Anonymous said...

I call BS on the comment of 7:26 about the writers not wanting to work on unfavorables. I've been a senior attorney for over 20 years and I can say unequivocally that I have no problem writing the gnarliest and ugliest cases you can imagine. The problem you have glossed over, Mr. 7:26, is that many ALJs (certainly most in my office) haven't the first clue about making the right decision, nevermind actually following the law. In fact, fully half those in my office couldn't tell you how many steps are in the sequential evaluation process. Comprehensible instructions? Get real. That would require one to actually review the file. I hardly ever pick up a case for writing that does not have some glaring error (commission or omission) that I have to "fix" before the case can be properly written. Most ALJs I have known in my 25-year tenure at ODAR couldn't cross-examine themselves out of a wet paper bag, so the hearing record is incomplete and virtually useless. I could go on, but what's the use? No one at SSA seems to care.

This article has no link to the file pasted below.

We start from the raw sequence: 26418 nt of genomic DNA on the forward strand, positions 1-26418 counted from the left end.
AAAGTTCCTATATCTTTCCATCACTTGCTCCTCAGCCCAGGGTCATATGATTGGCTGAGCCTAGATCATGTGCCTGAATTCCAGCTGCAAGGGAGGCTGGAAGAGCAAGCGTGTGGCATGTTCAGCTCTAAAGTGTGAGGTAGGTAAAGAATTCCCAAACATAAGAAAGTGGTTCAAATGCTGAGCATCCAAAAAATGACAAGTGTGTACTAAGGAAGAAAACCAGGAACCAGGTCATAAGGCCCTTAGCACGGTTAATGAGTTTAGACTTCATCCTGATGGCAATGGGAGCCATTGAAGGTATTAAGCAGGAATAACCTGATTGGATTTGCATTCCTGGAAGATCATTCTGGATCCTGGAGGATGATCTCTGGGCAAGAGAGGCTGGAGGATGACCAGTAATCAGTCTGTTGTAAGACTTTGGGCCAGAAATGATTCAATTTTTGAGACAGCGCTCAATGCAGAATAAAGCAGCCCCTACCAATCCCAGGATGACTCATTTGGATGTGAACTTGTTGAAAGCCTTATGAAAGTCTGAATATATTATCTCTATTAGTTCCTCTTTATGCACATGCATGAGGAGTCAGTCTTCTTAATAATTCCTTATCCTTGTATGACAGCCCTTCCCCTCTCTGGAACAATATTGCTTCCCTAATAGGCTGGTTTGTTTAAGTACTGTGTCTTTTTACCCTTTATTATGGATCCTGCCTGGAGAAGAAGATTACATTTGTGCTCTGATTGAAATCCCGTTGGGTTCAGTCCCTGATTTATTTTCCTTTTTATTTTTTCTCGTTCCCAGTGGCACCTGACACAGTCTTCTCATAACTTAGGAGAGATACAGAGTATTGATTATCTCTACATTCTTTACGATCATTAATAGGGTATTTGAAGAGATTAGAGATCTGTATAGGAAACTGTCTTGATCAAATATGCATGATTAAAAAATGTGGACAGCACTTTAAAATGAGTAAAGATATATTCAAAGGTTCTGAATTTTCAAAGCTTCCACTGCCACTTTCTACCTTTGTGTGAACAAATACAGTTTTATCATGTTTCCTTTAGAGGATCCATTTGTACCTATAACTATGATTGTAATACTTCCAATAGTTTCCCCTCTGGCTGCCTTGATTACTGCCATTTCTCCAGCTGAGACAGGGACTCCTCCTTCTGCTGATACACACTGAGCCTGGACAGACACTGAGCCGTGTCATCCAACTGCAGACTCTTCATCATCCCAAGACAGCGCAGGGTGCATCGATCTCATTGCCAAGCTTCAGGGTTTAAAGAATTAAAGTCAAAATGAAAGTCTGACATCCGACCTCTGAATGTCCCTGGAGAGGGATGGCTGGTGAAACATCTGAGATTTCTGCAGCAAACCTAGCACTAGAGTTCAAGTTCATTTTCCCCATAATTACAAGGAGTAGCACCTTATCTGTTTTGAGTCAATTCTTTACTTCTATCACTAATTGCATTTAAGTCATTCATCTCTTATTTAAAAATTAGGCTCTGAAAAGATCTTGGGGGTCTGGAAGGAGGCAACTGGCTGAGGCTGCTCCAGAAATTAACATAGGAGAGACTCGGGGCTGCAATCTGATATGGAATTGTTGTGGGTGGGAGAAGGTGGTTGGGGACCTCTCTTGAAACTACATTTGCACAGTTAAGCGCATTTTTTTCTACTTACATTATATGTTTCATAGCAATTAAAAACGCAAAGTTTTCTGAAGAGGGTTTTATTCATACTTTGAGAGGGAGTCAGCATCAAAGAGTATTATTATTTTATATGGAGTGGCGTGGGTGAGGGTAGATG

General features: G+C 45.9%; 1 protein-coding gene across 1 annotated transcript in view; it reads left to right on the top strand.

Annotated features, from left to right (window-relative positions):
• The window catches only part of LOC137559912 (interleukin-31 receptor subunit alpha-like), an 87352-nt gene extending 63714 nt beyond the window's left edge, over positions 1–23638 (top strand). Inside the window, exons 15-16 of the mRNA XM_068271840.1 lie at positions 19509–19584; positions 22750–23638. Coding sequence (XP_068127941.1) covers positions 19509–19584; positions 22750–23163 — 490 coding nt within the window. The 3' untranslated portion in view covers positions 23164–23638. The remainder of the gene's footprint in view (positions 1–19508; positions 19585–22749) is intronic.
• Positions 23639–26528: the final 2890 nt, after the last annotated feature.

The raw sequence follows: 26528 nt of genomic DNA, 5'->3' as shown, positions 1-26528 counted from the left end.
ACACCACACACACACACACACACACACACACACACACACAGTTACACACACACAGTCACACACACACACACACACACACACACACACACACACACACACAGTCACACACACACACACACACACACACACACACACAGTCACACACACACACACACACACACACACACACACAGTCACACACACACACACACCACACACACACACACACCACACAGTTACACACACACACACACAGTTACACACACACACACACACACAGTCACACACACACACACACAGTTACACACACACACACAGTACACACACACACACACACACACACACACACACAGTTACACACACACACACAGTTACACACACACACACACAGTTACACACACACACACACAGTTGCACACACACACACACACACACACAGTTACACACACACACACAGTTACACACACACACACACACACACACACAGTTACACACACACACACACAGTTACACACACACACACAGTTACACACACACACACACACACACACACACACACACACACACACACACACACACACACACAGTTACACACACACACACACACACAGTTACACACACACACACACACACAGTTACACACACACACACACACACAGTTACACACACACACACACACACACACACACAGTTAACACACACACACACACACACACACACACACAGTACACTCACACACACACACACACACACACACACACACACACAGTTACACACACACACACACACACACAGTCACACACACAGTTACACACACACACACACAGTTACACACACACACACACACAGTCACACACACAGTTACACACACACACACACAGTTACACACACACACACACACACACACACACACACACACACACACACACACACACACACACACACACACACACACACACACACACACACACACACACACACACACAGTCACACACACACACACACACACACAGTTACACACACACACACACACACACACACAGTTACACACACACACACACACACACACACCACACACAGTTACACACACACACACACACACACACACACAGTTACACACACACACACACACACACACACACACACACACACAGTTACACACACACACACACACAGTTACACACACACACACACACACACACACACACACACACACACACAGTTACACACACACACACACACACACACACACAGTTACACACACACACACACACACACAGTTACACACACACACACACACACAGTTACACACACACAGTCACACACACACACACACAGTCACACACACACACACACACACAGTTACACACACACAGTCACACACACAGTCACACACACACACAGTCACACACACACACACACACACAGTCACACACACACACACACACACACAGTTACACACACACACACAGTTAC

Anonymous said...

Agree with the above. After 3 decades of SSA DIB work, on both sides, I think the following would move cases through the system much more efficiently and accurately.

Removing reconsideration
Increasing the DDS examiner role with more training
Allowing new filings when the AC "review" occurs
Completely overhauling the appeals council by requiring the AC to explain the crap they produce and mandating agency reporting on AC staffing and quality.
Double down on new ALJ's training and taking the existing ALJ core (at least outliers) back into ongoing training in medical review and the regulations.